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PostPosted: Tue May 21, 2013 6:16 pm 

Joined: Fri Mar 08, 2013 12:58 pm
Posts: 3
Have been lurking for a while, taken lots of very useful information to form the basis for our appeal but have a question to ask.

During the GS tests DC says that the practice paper and 1st test were on the desk when they arrived in the room.
They were given very clear instructions on how to start the practice paper and given 10 minutes to complete it.
As the invigilator collected the practice papers in, it appeared that one DC had actually started paper 1 and not the practice paper.
This caused some confusion and the invigilator after checking with someone outside decided that this DC could recommence paper 1 test 4 minutes after the others in the room.
This was signalled to the DC verbally whilst the other children in the room had already started the test.
I have submitted the appeal paperwork and after making numerous requests have finally received a copy of the invigilators notes which confirm this and that the DC got to Q11 in the 10 minute practice session.

Can someone let me know if they think that I should include this as part of the appeal? Is this maladministration of the actual test or conditions and a viable reason for an appeal?

I have strong academic evidence - DC currently working at level 6C in all subjects which is confirmed by HT who also strongly supports the appeal and both DCs Dr and consultant confirm a medical issue that occurred possibly as a result of the above issues during the tests.

PostPosted: Tue May 21, 2013 7:51 pm 

Joined: Fri Sep 15, 2006 8:51 am
Posts: 8598
Hi Tatters and welcome

Could you just clarify whether it was the child you are appealing for who started the actual paper instead of the practice paper?

PostPosted: Tue May 21, 2013 8:01 pm 

Joined: Fri Mar 08, 2013 12:58 pm
Posts: 3
Thank you Hermanmunster.
No it was another DC that started the actual paper.
My DC was in the room and that along with other disturbances contributed to the medical issue arising.

PostPosted: Tue May 21, 2013 8:07 pm 

Joined: Mon Jul 04, 2011 1:47 pm
Posts: 2151
Location: Warwickshire
I'm an invigilator - I often say it's an easy job and it's not rocket science - but it is important to get it right.

I don't invigilate 11+ exams, but I'm surprised both tests were out on the desk. This won't help your case, either, but I would have thought practice papers should have been done and collected before giving out first papers. Otherwise, it would have been easy for a dc to start the actual paper by mistake.

Good luck with your appeal, Tatters.

PostPosted: Tue May 21, 2013 8:21 pm 

Joined: Mon Dec 12, 2005 5:26 pm
Posts: 7493
There are two separate issues here.

1. Maladministration

For appeal purposes, maladministration tends to mean more than 'something was done incorrectly'. The issue is whether you have therefore been deprived of a place to which you would otherwise have been entitled.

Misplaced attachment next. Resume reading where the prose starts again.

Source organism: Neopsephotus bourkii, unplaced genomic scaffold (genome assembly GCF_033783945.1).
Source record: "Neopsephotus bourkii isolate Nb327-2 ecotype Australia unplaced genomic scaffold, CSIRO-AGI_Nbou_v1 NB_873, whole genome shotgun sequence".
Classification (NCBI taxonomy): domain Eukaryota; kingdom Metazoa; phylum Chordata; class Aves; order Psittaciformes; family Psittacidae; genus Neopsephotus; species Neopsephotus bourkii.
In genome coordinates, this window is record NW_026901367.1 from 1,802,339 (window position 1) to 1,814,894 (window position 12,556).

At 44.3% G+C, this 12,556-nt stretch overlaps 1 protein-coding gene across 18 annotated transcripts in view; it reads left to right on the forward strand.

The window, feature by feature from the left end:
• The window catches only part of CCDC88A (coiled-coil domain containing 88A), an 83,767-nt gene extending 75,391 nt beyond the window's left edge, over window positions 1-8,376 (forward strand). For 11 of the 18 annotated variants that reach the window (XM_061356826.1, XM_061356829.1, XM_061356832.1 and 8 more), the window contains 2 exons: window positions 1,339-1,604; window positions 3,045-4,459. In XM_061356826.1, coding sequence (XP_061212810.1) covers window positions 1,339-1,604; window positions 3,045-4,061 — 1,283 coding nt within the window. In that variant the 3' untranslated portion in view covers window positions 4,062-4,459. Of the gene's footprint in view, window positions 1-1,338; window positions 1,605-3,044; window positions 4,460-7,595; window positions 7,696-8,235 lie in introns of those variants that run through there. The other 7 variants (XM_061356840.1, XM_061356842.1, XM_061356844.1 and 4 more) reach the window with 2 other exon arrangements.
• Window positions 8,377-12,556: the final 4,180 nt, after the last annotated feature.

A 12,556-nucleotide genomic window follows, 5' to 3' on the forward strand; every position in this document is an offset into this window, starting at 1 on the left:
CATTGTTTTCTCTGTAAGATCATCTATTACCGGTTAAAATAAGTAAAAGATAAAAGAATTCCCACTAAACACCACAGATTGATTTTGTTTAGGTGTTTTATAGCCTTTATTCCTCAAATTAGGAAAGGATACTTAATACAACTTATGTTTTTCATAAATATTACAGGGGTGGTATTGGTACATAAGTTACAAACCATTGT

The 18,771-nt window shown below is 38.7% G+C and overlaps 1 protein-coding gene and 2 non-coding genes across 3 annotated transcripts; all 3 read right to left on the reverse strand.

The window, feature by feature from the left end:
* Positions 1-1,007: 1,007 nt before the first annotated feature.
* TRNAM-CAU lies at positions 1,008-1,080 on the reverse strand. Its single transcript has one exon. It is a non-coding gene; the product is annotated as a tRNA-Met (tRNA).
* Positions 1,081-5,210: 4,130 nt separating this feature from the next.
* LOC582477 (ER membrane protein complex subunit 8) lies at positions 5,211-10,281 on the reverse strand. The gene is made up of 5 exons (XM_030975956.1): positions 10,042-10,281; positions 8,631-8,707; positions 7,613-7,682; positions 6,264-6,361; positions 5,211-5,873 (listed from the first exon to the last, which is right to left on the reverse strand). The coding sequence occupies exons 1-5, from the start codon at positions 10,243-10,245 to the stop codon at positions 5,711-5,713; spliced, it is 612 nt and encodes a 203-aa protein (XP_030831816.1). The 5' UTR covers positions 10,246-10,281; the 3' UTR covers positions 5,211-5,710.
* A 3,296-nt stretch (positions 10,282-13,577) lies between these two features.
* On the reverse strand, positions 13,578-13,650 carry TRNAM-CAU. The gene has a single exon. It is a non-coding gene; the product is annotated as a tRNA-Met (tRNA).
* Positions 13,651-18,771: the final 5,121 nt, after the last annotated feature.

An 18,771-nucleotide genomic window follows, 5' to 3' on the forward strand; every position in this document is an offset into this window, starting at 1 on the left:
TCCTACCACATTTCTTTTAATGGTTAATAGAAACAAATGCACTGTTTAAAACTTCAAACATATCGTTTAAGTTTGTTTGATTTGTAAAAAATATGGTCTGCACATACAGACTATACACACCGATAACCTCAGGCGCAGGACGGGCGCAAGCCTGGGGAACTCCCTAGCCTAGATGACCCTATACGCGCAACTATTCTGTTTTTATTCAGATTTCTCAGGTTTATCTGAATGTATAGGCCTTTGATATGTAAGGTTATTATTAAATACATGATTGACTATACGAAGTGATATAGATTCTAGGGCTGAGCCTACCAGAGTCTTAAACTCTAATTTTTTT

I don't know what the admission arrangements for this school are. Are places awarded in score order?
If so, and if the child in question gained a place, and if your child would have been next in line, then there could be an argument that you've been deprived of a place.

My advice at the moment would be to tread cautiously. Unless maladministration can be established, I wouldn't make it part of your case, or it could turn into a distraction, taking attention away from the rest of your case.

After the school has presented its case, there will be an opportunity for questions. My suggestion would be to refer to the incident at this point, to ask what steps were taken to ensure that the pupil in question was not placed at an advantage, and whether any other pupil or pupils could have been disadvantaged.

In other words, in the first instance you just try to establish the facts.

2. Extenuating circumstances
What occurred might help explain an underperformance in the test. It depends whether your son's medical condition could reasonably be said to have been affected by the disturbances.

possibly as a result of the above issues
If the connection is tenuous, don't overplay it! Just a sentence will suffice.

If you start talking about "possibilities", it might count for little.
Something in writing from the GP and consultant about a possible impact would carry more weight. The evidence could then speak for itself.


PostPosted: Tue May 21, 2013 9:18 pm 

Joined: Fri Mar 08, 2013 12:58 pm
Posts: 3
Thank you Ginx and Etienne.

Totally understand the possible maladministration issue and will raise it as you suggest Etienne.

DC achieved the pass mark for this particular GS, just not high enough to get in this year. DC is on their waiting list.
We know what DCs score or rank is for each GS. DC does have a place at another GS.

Dr confirms in 2 letters that DC 'suffered the medical issue during the tests and in Drs opinion this would have affected DCs test results'.
We don't know what actually triggered the issue, we can only guess! But the circumstances described as well as others in the tests (invigilators phone rang, kids coughing, etc) are known to make the condition worse.

It is a long shot and we want (as we all do) to do our best for DC.
Fingers crossed and will post back with the outcome.
Thank you all again.

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